The title for “In a Rocket Made of Ice” came from a 17-year-old Cambodian boy named Sovann. In the last chapter of this memoir, he sits with the author and asks her if it is true that people fly to the moon. He wonders how they might fly to the sun and imagines that a rocket made of ice could achieve the impossible.

“In a Rocket Made of Ice” is arranged as a patchwork of stories through which Gail Gutradt chronicles her time at Wat Opot, a community in rural Cambodia for children living with or orphaned by HIV/AIDS. It is a story that continually illuminates what creativity, compassion and faith make possible.

A complex series of events, starting with a record-breaking-cold January in Maine, led Gutradt from her home in Bar Harbor to the community in Cambodia. The deep freeze, the recent death of her mother and a growing sense of uselessness pushed Gutradt into a place of need.

A friend told her about Wat Opot and she contacted Wayne Dale Matthysse, the director.

Wayne is an enthralling character whose spiritual convictions twine through his history. He was a medic in the Vietnam War, started a counseling center for Navajo and Hopi youth in New Mexico, and practices a long-held vow of celibacy.

He runs the children’s community with hard work, deep convictions and few resources. His commitment to honoring the Buddhist traditions of the children and their families makes him unpopular with missionary groups and compromises his funding.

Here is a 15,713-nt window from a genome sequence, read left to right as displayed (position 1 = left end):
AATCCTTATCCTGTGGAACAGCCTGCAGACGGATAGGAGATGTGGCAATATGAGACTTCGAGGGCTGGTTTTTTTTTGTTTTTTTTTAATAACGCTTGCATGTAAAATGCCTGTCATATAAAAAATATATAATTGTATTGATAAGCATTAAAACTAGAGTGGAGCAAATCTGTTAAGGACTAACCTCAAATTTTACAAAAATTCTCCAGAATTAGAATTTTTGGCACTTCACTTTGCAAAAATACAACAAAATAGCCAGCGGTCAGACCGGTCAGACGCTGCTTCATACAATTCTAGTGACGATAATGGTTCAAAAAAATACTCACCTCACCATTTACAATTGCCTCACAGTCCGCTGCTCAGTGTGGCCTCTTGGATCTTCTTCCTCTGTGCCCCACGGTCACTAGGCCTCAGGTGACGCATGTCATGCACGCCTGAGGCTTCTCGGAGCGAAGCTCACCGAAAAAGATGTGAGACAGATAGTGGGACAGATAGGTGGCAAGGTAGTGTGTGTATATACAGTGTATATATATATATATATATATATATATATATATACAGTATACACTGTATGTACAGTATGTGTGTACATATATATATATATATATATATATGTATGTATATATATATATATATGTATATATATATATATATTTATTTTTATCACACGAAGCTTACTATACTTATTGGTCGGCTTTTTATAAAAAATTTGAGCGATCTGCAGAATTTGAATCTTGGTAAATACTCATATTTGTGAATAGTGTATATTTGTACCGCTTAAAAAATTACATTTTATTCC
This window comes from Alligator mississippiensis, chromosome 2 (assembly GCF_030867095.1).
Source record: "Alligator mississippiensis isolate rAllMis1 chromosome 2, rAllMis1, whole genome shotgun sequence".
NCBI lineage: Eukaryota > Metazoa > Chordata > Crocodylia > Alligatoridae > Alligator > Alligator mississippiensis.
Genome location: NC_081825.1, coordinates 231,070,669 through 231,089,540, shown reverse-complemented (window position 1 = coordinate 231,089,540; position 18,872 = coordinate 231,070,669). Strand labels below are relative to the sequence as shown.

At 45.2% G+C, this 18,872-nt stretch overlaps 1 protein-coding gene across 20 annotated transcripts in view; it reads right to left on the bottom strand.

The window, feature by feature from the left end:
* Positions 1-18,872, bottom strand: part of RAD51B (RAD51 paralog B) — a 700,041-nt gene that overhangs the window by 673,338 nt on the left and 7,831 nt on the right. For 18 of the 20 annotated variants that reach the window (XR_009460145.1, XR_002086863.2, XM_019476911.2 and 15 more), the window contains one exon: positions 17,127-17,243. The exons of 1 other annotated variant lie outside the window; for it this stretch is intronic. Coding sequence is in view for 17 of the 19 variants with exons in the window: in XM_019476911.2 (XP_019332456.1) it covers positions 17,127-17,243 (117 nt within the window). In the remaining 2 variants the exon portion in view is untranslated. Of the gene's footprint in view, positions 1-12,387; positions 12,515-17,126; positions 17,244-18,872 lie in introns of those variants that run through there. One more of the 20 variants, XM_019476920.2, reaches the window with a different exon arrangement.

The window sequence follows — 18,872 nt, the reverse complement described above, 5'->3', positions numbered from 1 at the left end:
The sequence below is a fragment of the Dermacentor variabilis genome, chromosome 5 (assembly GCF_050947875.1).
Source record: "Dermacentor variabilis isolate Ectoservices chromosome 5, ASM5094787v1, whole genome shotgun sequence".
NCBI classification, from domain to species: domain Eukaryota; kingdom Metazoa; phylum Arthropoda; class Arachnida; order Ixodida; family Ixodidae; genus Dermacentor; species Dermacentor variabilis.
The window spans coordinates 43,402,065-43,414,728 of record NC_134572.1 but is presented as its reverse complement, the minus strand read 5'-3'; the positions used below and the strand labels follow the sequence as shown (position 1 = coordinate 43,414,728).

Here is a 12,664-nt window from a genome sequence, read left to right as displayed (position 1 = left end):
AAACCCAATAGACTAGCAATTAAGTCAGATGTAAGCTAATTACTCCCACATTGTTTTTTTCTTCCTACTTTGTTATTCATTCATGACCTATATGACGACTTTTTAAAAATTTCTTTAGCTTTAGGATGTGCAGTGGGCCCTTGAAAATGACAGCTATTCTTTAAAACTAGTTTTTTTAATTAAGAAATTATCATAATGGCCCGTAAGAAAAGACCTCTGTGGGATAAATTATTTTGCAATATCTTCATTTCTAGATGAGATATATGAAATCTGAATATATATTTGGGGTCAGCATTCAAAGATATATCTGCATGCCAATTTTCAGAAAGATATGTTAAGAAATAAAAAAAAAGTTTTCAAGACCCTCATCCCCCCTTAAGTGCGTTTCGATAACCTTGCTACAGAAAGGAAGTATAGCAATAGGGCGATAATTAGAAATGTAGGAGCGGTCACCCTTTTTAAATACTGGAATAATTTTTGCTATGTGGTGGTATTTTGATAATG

But the most interesting and moving characters in Gutradt’s story are the children.

She chronicles their tragic histories, daily joys and small dramas. Also a photographer, Gutradt’s images are scattered throughout the book. They show gleeful children giggling at the camera and solemn-faced youngsters that look like tiny adults.

Like so many stories about giving and receiving, the direction of benefit blurs, and Gutradt gets as much from the children and the community as she hoped to give.

Later, she is diagnosed with cancer and her experiences at Wat Opot help her to face this new challenge. As a friend tells her, “all pilgrimages are internal.”

There are moments in the narrative where Gutradt’s self-reflection brings life to her story.

She doesn’t shy away from difficult moments: facing anger at a child, navigating religious differences, examining the power she carries as a Western woman.

But there are other places where the story meanders, most strikingly on a pilgrimage Gutradt took to the Ganges River in India.

The reader longs to get back to the richness of Wat Opot, where the lessons are subtler and we are carried along in the details of character and place.

“A vital part of what we are doing is bearing witness to it all – the joyous and heartbreaking alike,” Gutradt said, describing the role of volunteers at Wat Opot.

With “In a Rocket Made of Ice,” Gutradt gives the reader this same opportunity to witness, even from afar.

Heidi Sistare is a writer who lives in Portland. She attended the Salt Institute for Documentary Studies and has published work in The Rumpus, Martha’s Vineyard Magazine and Edible Vineyard. Contact her at:

[email protected]

Twitter: @heidisistare

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